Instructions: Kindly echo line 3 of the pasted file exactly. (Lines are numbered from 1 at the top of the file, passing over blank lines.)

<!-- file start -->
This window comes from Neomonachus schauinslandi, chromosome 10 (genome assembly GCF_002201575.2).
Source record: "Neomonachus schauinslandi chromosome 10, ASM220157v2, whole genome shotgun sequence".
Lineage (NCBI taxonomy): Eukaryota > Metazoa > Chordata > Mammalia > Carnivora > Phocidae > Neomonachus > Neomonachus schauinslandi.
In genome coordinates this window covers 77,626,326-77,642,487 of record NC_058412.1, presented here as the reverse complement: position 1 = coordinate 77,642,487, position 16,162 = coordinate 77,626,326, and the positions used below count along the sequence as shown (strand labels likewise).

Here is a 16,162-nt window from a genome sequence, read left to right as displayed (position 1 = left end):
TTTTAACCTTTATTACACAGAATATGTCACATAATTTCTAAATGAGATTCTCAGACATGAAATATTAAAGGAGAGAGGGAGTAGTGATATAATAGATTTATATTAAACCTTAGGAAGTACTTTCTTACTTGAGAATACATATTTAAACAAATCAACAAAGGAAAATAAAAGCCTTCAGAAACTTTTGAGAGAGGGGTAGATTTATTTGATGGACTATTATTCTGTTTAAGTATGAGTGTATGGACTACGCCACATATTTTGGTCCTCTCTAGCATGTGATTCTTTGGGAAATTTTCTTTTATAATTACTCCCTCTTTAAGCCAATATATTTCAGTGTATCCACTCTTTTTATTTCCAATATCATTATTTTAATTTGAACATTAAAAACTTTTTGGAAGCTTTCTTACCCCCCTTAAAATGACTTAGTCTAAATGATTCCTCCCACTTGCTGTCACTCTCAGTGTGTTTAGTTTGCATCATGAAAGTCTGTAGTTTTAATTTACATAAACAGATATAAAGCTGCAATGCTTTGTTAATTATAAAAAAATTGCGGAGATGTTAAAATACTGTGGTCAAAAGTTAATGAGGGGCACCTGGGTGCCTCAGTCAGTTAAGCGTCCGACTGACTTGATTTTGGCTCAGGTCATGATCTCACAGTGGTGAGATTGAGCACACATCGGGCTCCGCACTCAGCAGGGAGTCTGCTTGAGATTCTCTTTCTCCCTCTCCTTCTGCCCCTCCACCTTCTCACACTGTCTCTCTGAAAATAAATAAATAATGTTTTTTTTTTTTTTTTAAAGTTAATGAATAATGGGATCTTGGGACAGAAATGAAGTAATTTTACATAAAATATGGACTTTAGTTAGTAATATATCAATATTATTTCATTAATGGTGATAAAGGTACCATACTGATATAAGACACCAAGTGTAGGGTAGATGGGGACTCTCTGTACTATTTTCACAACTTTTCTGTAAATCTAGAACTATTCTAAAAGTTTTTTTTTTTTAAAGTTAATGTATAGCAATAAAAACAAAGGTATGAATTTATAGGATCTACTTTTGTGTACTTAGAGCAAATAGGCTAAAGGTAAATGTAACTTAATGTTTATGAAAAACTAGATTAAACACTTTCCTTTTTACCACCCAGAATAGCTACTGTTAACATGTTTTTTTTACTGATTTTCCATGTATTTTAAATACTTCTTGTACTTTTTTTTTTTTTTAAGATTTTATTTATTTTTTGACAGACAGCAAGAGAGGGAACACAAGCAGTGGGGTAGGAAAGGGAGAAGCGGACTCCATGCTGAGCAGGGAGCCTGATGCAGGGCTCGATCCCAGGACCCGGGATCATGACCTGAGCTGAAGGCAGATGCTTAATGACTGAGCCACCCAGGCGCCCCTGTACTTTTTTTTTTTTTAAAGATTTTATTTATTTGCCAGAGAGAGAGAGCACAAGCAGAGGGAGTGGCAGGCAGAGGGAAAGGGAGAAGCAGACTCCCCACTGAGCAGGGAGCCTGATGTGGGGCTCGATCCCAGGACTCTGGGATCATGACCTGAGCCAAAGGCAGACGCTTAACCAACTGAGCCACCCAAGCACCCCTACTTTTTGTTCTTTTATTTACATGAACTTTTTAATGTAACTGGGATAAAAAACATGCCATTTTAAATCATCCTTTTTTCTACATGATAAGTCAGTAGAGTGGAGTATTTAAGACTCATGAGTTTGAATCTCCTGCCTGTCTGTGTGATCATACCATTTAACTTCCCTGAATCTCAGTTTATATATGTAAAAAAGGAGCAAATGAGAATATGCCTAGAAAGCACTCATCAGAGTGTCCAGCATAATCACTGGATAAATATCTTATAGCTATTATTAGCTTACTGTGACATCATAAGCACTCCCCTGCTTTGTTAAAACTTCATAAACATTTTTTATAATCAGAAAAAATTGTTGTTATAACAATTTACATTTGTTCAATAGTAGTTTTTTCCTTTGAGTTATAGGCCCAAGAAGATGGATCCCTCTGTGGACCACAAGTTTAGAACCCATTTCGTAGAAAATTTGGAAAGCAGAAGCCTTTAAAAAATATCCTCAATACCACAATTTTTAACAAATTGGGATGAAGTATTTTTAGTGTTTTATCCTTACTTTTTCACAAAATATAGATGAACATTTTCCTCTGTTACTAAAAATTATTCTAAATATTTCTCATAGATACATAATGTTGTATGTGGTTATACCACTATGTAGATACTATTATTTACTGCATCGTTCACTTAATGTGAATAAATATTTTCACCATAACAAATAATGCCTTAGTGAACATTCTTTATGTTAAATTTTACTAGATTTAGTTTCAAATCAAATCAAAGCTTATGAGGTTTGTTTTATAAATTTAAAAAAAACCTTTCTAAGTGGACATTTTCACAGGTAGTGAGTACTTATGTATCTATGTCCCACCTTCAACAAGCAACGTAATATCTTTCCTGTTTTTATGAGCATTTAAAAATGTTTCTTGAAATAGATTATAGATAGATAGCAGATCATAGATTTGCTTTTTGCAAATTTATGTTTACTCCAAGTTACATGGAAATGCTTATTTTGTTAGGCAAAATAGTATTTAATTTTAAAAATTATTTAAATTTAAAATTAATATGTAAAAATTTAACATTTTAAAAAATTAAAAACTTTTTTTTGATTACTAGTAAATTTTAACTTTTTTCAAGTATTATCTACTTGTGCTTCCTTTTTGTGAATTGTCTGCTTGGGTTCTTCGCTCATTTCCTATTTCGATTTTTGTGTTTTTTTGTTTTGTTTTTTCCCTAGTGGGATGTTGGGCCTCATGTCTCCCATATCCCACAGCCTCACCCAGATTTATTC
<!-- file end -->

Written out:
Lineage (NCBI taxonomy): Eukaryota > Metazoa > Chordata > Mammalia > Carnivora > Phocidae > Neomonachus > Neomonachus schauinslandi.